Sometimes the topology of a closed 3-manifold is dominated by a single closed surface together with some gluing data. A general challenge is to extract from such data information about the topology and the geometry of the manifold keeping in mind questions like: When does the manifold satisfy the hypothesis of the hyperbolization theorem of Thurston and Perelman? Is it possible to give a formula that turns the combinatorial data of the gluing into geometric invariants of the hyperbolic metric? In this talk, I will explain some recent joint work with Peter Feller and Alessandro Sisto addressing these questions for hyperbolic Heegaard splittings (a Heegaard splitting is a decomposition of a closed 3-manifold into two handlebodies intersecting along their common boundary, the so-called Heegaard surface). In particular, we are able to detect and control the length of some very short closed geodesics in the manifold (giving some novel information about the thick-thin decomposition of the manifold).
The classical Shannon-McMillan-Breiman (SMB) theorem states that for an ergodic measure preserving transformation on a probability space, the rate of uncertainty measured by mathematical entropy can be observed in almost every orbit of the system.
We explain how to use an abstract skew product construction in order to prove such results for measure preserving actions of negatively curved groups, with refinements being taken along random almost geodesics. Joint work with Amos Nevo.
In this talk we will investigate the maximal possible intersection of closed curves of a given length on a surface, and we will specifically focus on the case of translation surfaces. One way to approach this question is to consider the so-called (algebraic) interaction strength (here denoted KVol). After having introduced a few notions related to KVol as well as translation surfaces, we will give a method to compute KVol on SL_2(R)-orbits of Bouw-Möller surfaces with a single singularity, which are instances of particularly symmetric translation surfaces (their Veech group are triangle groups).
Let S be a compact, connected, oriented surface of genus g with one boundary curve, and for n>=0 denote by F_n(S) and C_n(S), respectively, the ordered and the unordered configuration spaces of n distinct points in S. The mapping class group Mod(S) of isotopy classes of boundary-fixing homeomorphisms of S acts naturally on the homology of F_n(S) and C_n(S) with coefficients in any ring R. I will discuss what the kernel of this action is, emphasizing how the answer depends on n in the ordered case, but (almost) does not depend on n in the unordered case. This combines joint work with Jeremy Miller and Jennifer Wilson, and join work with Andreas Stavrou.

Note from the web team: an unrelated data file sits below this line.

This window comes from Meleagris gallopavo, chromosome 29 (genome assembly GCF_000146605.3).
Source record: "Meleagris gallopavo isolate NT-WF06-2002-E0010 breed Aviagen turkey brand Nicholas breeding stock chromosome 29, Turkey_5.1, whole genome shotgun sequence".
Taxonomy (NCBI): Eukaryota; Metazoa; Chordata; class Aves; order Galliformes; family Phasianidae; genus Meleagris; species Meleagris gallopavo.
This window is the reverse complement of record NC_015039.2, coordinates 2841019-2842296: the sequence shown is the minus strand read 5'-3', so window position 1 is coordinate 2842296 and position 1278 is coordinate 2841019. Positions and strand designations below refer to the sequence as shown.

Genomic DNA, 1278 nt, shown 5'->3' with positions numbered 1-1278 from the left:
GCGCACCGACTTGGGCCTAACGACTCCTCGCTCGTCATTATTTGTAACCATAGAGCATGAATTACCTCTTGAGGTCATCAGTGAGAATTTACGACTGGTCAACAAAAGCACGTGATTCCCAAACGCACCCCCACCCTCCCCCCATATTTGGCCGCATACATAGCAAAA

I will present some criteria (necessary or sufficient) for the action on the affine space of a group Gamma of affine transformations to be proper. This is joint work with Fanny Kassel.
The main of these criteria links properness of action to the divergence of a parameter called the Margulis invariant. This invariant measures roughly the translation part of an affine transformation, but in a way that is invariant by conjugation.
This link was already known in some special cases (and has often been exploited to construct proper actions). We tried to establish it in as general setting as possible. We proved it in particular if Gamma has some suitable Anosov property (with respect to some natural parabolic subgroup, that depends on the affine group we are working in).
I will possibly also evoke some other invariants similar to the Margulis invariant, that could lead to criteria that work in even more general settings.
Let us consider a tiling of the Euclidean plane by polygons. We play the billiard on this tiling in the following way. A trajectory goes in straight line in each tile. When it reaches a boundary between two tiles, it crosses the boundary and is refracted in the new tile. We get a zigzaging trajectory in the plane. Our goal is to understand what behaviour it can have: Is it periodic or not? bounded or not? If not, how does it go to infinity?
I will first present this dynamical system, and explain how to study it with interval exchange transformations with flips, which are piecewise isometries of the circle.
This will allows me to state a result of my PhD thesis about deviations from asymptotic direction of some tiling billiards trajectories and to explain its proof.